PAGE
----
But instead of looking at your resolutions as a sweeping year-long project, what if you concentrated on making healthy changes every Monday? That way, if you slip up and dive ...

Lose weight. Eat healthier. Quit smoking. These are all popular New Year's resolutions that are often only kept for a short time, if at all.

About 40% of Americans make a New Year's resolution, most of which are abandoned by February, according to researchers at Ohio State University Wexner Medical Center.

But Bernadette Melnyk, vice president for health promotion and c...

It's hard to escape all the fanfare surrounding HIIT, or high-intensity interval training, which prevents plateaus by keeping your body at your max heart rate for very short intervals.

But another training approach called steady-state training, or SST, may be just as important, if not more so, depending on what you're trying to accomplish.

Steady-state training is the oppos...

If you travel a lot for business or pleasure, you may think that the most exercise possible is lugging your bags in and out of a car or through an airport. But it's important to get in real exercise even when you're away from home.

If you're a business road-tripper, look for snippets of time to move those muscles, like when you stop for gas. Any bodyweight calisthenics will do. Think:...

Middle-aged men who maintain their muscle mass may lower their risk of heart disease as they get older, a new study suggests.

Beginning in the mid-30s, muscle begins to decline by about 3% each decade. Previous studies found that muscle mass is associated with heart attack/stroke risk, but those studies focused on people with heart disease.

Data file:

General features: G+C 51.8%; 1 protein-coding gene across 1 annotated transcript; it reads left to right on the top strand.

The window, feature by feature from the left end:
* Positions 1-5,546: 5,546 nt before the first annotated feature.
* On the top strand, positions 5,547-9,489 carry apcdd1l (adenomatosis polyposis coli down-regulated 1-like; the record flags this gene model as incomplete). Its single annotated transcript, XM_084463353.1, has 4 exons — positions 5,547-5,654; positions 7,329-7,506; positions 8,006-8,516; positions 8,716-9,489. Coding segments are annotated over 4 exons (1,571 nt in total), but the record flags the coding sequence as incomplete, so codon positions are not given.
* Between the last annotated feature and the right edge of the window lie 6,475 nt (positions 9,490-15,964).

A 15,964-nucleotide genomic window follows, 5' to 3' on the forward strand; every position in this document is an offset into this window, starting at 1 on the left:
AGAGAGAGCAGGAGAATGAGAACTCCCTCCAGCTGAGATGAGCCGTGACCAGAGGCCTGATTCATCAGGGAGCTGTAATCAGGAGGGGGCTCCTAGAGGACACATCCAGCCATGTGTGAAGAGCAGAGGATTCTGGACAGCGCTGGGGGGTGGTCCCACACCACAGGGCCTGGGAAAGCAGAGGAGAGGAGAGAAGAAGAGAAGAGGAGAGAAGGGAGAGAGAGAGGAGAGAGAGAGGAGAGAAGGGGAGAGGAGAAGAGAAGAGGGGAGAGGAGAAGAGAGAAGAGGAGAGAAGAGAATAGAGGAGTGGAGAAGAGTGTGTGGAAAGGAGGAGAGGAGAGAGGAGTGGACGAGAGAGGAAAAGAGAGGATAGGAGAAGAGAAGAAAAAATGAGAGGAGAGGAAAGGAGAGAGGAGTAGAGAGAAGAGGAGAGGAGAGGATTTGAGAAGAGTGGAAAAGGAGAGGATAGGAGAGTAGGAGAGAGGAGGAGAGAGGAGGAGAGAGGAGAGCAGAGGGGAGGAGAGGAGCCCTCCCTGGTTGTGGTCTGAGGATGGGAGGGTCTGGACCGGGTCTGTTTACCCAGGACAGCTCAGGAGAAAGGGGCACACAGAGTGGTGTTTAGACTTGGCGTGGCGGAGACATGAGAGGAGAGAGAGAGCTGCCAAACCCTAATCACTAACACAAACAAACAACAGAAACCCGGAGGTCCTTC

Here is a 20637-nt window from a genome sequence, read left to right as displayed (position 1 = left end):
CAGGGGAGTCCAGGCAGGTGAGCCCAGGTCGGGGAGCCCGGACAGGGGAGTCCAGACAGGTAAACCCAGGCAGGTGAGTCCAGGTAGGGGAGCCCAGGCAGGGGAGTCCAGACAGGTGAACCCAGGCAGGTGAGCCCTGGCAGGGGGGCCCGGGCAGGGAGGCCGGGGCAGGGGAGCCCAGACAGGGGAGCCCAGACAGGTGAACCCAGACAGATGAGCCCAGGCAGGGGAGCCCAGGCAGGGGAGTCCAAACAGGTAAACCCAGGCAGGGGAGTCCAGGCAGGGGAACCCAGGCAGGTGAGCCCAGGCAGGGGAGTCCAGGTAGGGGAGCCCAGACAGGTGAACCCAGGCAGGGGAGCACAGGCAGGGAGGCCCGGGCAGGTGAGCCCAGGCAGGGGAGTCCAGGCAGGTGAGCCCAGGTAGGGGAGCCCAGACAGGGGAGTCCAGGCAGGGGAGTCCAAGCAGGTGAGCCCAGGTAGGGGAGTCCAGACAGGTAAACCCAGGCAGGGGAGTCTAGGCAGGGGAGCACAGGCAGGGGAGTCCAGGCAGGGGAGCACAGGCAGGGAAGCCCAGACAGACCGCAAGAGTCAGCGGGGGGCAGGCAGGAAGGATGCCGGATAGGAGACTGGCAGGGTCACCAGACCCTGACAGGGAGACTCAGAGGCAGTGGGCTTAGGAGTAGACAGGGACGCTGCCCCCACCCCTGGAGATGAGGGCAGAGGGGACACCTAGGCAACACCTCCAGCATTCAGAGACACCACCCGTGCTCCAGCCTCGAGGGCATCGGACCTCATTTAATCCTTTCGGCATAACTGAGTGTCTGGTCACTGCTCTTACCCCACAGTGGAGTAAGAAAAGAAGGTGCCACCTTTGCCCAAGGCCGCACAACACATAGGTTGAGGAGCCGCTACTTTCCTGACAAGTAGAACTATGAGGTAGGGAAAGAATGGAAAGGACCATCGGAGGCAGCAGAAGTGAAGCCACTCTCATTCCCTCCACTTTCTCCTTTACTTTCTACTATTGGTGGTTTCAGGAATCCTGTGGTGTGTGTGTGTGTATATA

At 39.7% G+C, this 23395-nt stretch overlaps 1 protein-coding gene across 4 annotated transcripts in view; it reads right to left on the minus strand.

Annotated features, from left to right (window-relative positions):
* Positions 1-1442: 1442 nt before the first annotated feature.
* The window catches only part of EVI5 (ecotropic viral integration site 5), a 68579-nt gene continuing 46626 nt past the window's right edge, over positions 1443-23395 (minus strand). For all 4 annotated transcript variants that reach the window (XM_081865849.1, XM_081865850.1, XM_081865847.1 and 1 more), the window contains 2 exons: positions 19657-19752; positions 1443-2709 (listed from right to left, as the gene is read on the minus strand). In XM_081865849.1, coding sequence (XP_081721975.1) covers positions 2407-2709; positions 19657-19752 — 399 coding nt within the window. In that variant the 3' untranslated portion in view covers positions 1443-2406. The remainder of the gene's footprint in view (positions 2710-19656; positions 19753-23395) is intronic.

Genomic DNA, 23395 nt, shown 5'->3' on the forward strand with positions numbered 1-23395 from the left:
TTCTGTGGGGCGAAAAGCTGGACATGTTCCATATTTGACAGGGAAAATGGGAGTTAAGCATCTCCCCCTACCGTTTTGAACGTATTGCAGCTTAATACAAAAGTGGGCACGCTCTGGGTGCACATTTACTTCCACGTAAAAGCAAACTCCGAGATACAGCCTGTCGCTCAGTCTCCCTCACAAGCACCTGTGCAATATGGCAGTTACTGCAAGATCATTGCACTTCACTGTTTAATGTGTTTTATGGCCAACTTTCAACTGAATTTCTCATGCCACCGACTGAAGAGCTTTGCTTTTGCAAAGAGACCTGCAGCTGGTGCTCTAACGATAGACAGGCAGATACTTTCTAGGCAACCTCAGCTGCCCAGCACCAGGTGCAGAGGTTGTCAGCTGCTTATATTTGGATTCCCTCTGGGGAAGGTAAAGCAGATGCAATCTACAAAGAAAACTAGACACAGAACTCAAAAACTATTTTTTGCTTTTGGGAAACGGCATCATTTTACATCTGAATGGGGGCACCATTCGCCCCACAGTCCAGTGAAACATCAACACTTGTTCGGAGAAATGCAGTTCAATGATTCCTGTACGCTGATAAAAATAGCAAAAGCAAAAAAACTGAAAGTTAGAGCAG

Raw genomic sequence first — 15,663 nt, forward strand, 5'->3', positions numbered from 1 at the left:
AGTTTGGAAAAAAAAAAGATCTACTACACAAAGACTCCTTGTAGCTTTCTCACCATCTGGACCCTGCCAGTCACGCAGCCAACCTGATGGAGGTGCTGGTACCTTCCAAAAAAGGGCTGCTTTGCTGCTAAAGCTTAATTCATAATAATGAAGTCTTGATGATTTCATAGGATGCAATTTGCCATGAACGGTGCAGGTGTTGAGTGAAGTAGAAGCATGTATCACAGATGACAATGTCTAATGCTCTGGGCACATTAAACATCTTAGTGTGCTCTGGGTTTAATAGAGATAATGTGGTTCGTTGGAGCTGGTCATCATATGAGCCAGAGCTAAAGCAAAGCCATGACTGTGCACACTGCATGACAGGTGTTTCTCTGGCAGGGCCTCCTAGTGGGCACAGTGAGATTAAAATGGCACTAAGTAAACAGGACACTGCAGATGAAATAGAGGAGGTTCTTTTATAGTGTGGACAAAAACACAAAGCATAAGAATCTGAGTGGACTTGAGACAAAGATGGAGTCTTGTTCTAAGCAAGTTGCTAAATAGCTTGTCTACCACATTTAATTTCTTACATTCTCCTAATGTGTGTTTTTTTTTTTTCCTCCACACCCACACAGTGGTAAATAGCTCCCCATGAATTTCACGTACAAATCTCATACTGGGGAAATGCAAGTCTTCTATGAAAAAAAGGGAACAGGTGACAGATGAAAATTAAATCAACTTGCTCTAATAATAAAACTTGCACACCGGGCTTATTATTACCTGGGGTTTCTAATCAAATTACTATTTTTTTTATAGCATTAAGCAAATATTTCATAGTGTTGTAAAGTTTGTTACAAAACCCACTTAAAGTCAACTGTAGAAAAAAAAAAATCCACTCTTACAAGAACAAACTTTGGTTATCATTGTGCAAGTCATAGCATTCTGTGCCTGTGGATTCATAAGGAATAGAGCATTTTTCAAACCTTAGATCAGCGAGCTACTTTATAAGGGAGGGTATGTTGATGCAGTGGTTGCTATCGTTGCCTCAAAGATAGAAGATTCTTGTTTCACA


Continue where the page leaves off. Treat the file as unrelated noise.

In this new study, the researc...

Is your workout routine in a slump? To keep challenging your body, it's important to tweak your regimen every three months or each season.

By aligning these changes to seasonal changes, you can also start the right prep for the next season's sports, such as training for skiing in the fall and hiking in the spring. To begin, grab a calendar and chart out your key dates and activities.

Washington Heights, a historic neighborhood on Chicago's far South Side, faces the modern-day challenge of boosting health, education and economic opportunities for its residents.

At the forefront of this revitalization effort is The Endeleo Institute, and its success stories are multiplying.

"Endeleo" is a Swahili term for progress and growth. The nonprofit aims to create...

Just because your upper arms are temporarily hidden under sweaters and jackets doesn't mean you should neglect them. Here's how to tone them with weights for better definition now and when they're fully back in view.

Hammer Curls: These are an effective variation of the bicep curl. Stand straight, a dumbbell in each hand, arms at your sides, wrists facing inward. Without moving...